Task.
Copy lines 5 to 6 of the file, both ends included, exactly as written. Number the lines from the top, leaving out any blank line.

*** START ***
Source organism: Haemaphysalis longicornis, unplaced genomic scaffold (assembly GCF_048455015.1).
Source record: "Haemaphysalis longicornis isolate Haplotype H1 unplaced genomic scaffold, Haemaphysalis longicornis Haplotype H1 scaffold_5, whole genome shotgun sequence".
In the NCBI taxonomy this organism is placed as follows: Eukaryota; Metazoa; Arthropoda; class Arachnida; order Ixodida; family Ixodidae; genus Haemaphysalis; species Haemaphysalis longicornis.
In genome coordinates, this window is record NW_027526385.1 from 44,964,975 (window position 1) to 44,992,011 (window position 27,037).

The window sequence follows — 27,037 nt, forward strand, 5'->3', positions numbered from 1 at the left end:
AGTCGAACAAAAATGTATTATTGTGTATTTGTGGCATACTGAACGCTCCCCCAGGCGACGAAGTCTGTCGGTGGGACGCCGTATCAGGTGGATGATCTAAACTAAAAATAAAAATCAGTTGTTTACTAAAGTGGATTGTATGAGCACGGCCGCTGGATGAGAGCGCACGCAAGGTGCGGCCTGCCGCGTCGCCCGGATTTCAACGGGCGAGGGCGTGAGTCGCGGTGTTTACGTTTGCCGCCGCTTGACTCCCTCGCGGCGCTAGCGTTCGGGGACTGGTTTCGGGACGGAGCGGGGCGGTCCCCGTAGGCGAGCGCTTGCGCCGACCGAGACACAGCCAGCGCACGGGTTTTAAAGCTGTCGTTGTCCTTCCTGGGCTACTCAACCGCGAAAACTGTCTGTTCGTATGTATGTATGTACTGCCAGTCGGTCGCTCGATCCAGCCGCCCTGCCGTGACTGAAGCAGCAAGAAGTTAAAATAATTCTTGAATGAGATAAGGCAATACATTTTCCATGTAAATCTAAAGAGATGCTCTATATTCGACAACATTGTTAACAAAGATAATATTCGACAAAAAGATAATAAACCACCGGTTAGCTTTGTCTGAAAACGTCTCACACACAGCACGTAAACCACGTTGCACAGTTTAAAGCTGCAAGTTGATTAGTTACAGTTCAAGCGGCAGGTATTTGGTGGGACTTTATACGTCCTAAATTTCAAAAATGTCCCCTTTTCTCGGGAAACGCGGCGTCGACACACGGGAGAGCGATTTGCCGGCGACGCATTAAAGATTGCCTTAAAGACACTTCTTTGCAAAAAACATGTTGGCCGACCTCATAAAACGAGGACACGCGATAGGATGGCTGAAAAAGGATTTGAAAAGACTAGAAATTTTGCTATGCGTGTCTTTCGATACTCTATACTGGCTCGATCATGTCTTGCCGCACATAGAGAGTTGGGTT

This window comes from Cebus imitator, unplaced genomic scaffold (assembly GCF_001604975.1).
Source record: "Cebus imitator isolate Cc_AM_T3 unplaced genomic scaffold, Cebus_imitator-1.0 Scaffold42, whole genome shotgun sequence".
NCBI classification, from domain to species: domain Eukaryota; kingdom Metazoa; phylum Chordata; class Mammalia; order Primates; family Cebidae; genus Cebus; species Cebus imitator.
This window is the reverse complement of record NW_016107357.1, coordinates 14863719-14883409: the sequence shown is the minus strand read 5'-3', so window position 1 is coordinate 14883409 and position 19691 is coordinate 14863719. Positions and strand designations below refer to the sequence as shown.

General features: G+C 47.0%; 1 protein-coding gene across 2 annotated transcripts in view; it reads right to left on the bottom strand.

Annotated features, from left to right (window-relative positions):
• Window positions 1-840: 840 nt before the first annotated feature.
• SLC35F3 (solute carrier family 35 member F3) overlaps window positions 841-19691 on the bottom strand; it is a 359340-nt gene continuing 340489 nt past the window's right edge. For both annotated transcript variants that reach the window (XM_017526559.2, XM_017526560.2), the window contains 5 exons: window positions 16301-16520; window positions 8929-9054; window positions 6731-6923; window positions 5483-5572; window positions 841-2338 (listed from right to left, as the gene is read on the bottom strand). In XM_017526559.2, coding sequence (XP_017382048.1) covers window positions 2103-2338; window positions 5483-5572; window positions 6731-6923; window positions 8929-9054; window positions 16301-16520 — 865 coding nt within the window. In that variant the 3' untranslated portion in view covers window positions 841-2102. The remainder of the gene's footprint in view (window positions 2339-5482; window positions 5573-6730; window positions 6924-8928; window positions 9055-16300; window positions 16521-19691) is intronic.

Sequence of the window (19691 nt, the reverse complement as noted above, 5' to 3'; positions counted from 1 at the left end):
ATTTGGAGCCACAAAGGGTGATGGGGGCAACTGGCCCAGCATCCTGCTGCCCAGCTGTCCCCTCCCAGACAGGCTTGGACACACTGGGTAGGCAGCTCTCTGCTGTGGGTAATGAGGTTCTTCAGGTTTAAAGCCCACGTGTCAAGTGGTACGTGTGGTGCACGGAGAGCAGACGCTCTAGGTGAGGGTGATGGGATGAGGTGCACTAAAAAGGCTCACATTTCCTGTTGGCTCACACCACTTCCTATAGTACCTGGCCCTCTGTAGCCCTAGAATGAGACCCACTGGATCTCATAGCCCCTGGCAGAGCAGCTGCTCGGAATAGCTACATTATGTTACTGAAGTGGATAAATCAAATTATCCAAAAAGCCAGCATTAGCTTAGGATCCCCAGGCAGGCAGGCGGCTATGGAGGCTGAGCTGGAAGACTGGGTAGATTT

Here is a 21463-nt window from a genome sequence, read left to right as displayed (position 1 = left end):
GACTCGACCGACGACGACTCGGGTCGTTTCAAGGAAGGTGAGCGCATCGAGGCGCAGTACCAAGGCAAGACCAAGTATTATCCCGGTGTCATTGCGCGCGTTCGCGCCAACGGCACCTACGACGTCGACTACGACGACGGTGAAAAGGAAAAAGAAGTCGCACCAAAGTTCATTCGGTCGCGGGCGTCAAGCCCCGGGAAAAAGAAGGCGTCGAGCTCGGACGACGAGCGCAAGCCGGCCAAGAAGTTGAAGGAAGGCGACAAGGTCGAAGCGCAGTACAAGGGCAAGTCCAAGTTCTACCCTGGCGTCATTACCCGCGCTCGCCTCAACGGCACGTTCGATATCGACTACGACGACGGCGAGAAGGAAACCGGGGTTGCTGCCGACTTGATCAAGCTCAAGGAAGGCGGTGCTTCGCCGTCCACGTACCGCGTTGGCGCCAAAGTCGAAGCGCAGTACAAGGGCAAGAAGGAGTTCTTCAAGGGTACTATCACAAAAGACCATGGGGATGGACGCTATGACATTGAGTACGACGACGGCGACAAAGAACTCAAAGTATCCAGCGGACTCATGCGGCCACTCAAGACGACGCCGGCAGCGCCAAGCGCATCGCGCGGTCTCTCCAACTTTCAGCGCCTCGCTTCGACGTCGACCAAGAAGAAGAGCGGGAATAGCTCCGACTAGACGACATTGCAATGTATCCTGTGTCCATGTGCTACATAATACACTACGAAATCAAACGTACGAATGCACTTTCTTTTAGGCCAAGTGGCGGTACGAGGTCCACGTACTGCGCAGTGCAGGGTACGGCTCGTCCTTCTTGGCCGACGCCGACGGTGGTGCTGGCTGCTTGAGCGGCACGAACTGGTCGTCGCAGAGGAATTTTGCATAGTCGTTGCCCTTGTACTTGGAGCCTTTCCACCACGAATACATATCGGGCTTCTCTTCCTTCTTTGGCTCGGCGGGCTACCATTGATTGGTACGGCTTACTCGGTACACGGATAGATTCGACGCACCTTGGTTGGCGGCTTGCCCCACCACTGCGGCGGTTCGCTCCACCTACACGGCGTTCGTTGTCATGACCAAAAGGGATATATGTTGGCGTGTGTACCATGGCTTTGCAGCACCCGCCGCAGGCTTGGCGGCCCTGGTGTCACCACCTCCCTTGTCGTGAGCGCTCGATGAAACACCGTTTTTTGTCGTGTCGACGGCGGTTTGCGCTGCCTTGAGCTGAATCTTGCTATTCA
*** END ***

The window sequence follows — 27,037 nt, forward strand, 5'->3', positions numbered from 1 at the left end:
AGTCGAACAAAAATGTATTATTGTGTATTTGTGGCATACTGAACGCTCCCCCAGGCGACGAAGTCTGTCGGTGGGACGCCGTATCAGGTGGATGATCTAAACTAAAAATAAAAATCAGTTGTTTACTAAAGTGGATTGTATGAGCACGGCCGCTGGATGAGAGCGCACGCAAGGTGCGGCCTGCCGCGTCGCCCGGATTTCAACGGGCGAGGGCGTGAGTCGCGGTGTTTACGTTTGCCGCCGCTTGACTCCCTCGCGGCGCTAGCGTTCGGGGACTGGTTTCGGGACGGAGCGGGGCGGTCCCCGTAGGCGAGCGCTTGCGCCGACCGAGACACAGCCAGCGCACGGGTTTTAAAGCTGTCGTTGTCCTTCCTGGGCTACTCAACCGCGAAAACTGTCTGTTCGTATGTATGTATGTACTGCCAGTCGGTCGCTCGATCCAGCCGCCCTGCCGTGACTGAAGCAGCAAGAAGTTAAAATAATTCTTGAATGAGATAAGGCAATACATTTTCCATGTAAATCTAAAGAGATGCTCTATATTCGACAACATTGTTAACAAAGATAATATTCGACAAAAAGATAATAAACCACCGGTTAGCTTTGTCTGAAAACGTCTCACACACAGCACGTAAACCACGTTGCACAGTTTAAAGCTGCAAGTTGATTAGTTACAGTTCAAGCGGCAGGTATTTGGTGGGACTTTATACGTCCTAAATTTCAAAAATGTCCCCTTTTCTCGGGAAACGCGGCGTCGACACACGGGAGAGCGATTTGCCGGCGACGCATTAAAGATTGCCTTAAAGACACTTCTTTGCAAAAAACATGTTGGCCGACCTCATAAAACGAGGACACGCGATAGGATGGCTGAAAAAGGATTTGAAAAGACTAGAAATTTTGCTATGCGTGTCTTTCGATACTCTATACTGGCTCGATCATGTCTTGCCGCACATAGAGAGTTGGGTT